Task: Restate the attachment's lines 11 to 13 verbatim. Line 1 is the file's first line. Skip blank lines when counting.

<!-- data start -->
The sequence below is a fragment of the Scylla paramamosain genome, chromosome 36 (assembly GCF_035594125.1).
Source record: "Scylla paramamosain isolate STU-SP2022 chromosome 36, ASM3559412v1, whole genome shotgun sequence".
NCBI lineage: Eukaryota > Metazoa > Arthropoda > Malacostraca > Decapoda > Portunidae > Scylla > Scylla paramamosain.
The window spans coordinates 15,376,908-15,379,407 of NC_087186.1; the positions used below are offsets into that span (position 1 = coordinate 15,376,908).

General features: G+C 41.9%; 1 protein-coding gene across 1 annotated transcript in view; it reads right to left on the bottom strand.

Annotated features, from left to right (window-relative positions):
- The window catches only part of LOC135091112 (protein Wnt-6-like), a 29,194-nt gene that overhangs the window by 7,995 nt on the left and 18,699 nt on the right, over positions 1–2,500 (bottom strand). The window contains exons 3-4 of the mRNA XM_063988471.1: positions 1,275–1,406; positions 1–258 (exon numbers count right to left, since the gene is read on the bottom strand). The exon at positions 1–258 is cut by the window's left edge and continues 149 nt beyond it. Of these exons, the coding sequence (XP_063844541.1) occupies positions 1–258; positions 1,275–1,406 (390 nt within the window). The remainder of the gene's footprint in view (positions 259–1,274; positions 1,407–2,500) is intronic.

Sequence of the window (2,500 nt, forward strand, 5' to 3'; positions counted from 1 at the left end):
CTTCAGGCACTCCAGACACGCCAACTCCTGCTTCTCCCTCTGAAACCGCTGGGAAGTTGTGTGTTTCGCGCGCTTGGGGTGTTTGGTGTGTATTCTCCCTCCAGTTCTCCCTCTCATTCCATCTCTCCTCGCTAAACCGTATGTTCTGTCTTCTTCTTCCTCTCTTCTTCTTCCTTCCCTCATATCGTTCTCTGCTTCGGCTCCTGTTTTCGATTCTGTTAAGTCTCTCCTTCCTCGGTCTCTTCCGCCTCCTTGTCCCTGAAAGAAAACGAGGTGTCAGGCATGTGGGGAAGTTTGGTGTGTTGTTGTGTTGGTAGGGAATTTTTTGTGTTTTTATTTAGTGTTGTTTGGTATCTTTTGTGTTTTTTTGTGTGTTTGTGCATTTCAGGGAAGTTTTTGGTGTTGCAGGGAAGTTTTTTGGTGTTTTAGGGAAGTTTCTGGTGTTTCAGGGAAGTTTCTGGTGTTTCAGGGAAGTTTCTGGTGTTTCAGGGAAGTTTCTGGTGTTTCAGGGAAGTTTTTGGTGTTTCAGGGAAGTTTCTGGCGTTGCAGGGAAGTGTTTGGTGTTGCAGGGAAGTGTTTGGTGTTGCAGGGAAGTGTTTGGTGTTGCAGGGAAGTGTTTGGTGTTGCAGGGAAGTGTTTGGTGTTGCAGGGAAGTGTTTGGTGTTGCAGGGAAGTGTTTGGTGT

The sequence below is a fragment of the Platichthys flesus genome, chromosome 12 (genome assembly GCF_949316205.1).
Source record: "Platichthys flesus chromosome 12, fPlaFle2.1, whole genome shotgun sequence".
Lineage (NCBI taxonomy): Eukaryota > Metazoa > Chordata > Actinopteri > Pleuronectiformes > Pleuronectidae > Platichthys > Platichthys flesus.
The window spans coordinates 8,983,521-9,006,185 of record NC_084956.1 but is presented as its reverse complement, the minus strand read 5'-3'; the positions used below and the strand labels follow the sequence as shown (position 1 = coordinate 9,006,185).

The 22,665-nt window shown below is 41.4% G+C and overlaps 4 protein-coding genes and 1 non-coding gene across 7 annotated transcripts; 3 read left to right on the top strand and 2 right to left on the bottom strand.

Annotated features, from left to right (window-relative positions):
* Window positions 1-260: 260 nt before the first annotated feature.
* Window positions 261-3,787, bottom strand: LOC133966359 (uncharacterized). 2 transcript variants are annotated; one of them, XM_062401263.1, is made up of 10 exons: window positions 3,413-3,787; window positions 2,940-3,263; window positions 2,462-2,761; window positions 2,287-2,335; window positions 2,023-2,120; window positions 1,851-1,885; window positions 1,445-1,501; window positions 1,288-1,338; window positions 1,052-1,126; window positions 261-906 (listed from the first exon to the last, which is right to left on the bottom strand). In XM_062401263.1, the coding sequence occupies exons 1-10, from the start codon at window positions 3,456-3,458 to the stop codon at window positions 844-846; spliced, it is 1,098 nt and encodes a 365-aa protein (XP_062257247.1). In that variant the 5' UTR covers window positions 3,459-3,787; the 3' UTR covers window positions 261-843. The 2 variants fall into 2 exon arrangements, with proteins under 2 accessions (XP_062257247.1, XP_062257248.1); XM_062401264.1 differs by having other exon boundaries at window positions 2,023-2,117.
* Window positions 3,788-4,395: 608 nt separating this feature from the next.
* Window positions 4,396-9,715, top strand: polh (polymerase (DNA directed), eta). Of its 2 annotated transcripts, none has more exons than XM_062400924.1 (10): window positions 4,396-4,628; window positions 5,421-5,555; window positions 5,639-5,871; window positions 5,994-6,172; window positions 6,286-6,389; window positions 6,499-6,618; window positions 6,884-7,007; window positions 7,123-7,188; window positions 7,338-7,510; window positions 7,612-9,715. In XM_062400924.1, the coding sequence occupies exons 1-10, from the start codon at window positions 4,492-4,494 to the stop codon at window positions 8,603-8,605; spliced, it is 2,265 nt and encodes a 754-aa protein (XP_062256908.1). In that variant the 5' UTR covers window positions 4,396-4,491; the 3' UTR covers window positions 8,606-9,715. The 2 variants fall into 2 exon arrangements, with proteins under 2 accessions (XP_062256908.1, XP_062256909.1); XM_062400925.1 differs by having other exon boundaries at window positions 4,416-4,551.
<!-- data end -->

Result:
Source record: "Platichthys flesus chromosome 12, fPlaFle2.1, whole genome shotgun sequence".
Lineage (NCBI taxonomy): Eukaryota > Metazoa > Chordata > Actinopteri > Pleuronectiformes > Pleuronectidae > Platichthys > Platichthys flesus.
The window spans coordinates 8,983,521-9,006,185 of record NC_084956.1 but is presented as its reverse complement, the minus strand read 5'-3'; the positions used below and the strand labels follow the sequence as shown (position 1 = coordinate 9,006,185).